To combat the alarming magnitude of capital desertion, officials at Russia’s central bank have scrambled to raise interest rates, allowing the yield on domestic ruble bonds to increase by 150 basis points. But complaints about the tightened credit situation have already begun among Russia’s powerful industrial oligarchs. One of them, Vladimir Potanin, paid a recent visit to Mr. Medvedev to let him know that Russian companies’ restricted access to world financial markets was causing difficulties. The billionaire businessman suggested that the government tap state reserves to ease the liquidity crisis. Mr. Medvedev quickly acquiesced, promising to unveil a new program of easy credit before the end of September.

    It is part of the continuing pattern for Russia — forever trying to have it both ways with “private” companies in cahoots with the Kremlin, entrepreneurial ambition subject to Big Brother’s approval, and capitalism without democracy. It’s a pattern that has consistently led Russia to blame outsiders for woes incurred as the result of its inherent dissonance, and to petulantly abandon earlier aspirations for global integration.

    And it has always led to the financial abyss. Even now, the outlines of the old command-style economic blueprint are emerging as Mr. Putin promotes his 12-year development plan for the country. The foreign capital required to fund it is disappearing by the minute, however, which means the plan must be altered. Expect the nastiness to ratchet upwards as Mr. Putin wields his stick against his purported enemies. On Friday, he threatened to cut supplies to Europe of “oil, gas, petroleum chemicals, timber, metals, fertilizers” should it align with the U.S. in confronting Russian aggression against bordering nations. In Moscow, reports are circulating that Lukoil executives have been notified by the Kremlin to be prepared to restrict oil deliveries to Poland and Germany through the Druzhba pipeline. (In Russian, druzhba means “friendship” — a perfect tribute to Orwellian doublespeak.)

    What Mr. Putin has yet to learn is that capital does not respond well to extortion. Global investors are not impressed by economic threats to cut off supplies to vital customers. Indeed, they abhor the elevated “country risk” associated with political adventurism…….”

    OK, NZ is too small, and maybe not as bad as that yet, for Helenism to actually get a Wall Street Journal Op-Ed written about it……..

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  6. virtualmark (1,536 comments) says:

    I think National have made the right political decision to commit to no sell-downs like this in their first term of Government. I agree with Bill English’s rationalisation that you have to win the trust of the electorate first.

    Right now if National went into this election campaigning to list 20% of the shares in each SOE then Labour would be all over them shouting about privatisations. And many voters are spooked by the P word. They’re probably the same voters that struggle to balance their chequebook and have no idea about basic economics. But they each have a vote so National has to treat them carefully.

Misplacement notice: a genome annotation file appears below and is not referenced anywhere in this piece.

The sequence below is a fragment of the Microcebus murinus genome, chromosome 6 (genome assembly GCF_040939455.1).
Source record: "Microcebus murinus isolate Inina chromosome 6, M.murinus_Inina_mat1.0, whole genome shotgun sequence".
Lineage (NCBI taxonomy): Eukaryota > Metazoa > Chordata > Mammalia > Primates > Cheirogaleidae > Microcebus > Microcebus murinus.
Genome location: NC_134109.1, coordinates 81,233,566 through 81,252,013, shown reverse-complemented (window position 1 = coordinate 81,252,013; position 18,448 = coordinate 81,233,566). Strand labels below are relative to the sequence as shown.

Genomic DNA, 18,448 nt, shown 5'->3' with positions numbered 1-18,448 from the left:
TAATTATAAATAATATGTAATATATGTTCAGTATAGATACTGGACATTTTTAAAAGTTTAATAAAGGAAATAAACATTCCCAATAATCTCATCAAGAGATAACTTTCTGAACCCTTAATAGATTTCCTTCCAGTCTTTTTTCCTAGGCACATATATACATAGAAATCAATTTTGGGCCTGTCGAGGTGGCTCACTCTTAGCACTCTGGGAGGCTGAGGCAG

Much better for National to get into Government, get more influence over the media agenda, and then release this sort of policy openly and in a more controlled manner.

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  7. PhilBest (5,125 comments) says:

    That is a good point, virtualmark. Roger Douglas was more able to get away with selling off NZ Rail in the 1980’s when the taxpayer/voter understood that it was costing a billion dollars a year, when we needed the money for health and education. ACT’s recent leaflet with a tick list of policies and their cost/benefit was the right idea. Another point about the early 1980’s was that excuses from one socialist administration after another that public ownership of Railways was an essential public benefit and that anyway, we will turn it around this time so that it is a net contributor to revenue instead of a drag; all these excuses just did not wash after decades of swallowing up taxpayer money and what’s more, losing half the stuff you’d send with them, and taking days to get something from Wellington to Auckland at a cost about three times as much as a decent courier would do it overnight for today.

    FAAAAAAACK, the lack of memory on the part of a democracy is so depressing.

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  8. PhilBest (5,125 comments) says:

    In the early 1980’s the message actually got THROUGH to voters for the first time in history, that governments only ever run anything at a net drain on your, the taxpayers, resources, and that it is not so much the “family silver” as the “family cancer”.

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  9. kaya (1,360 comments) says: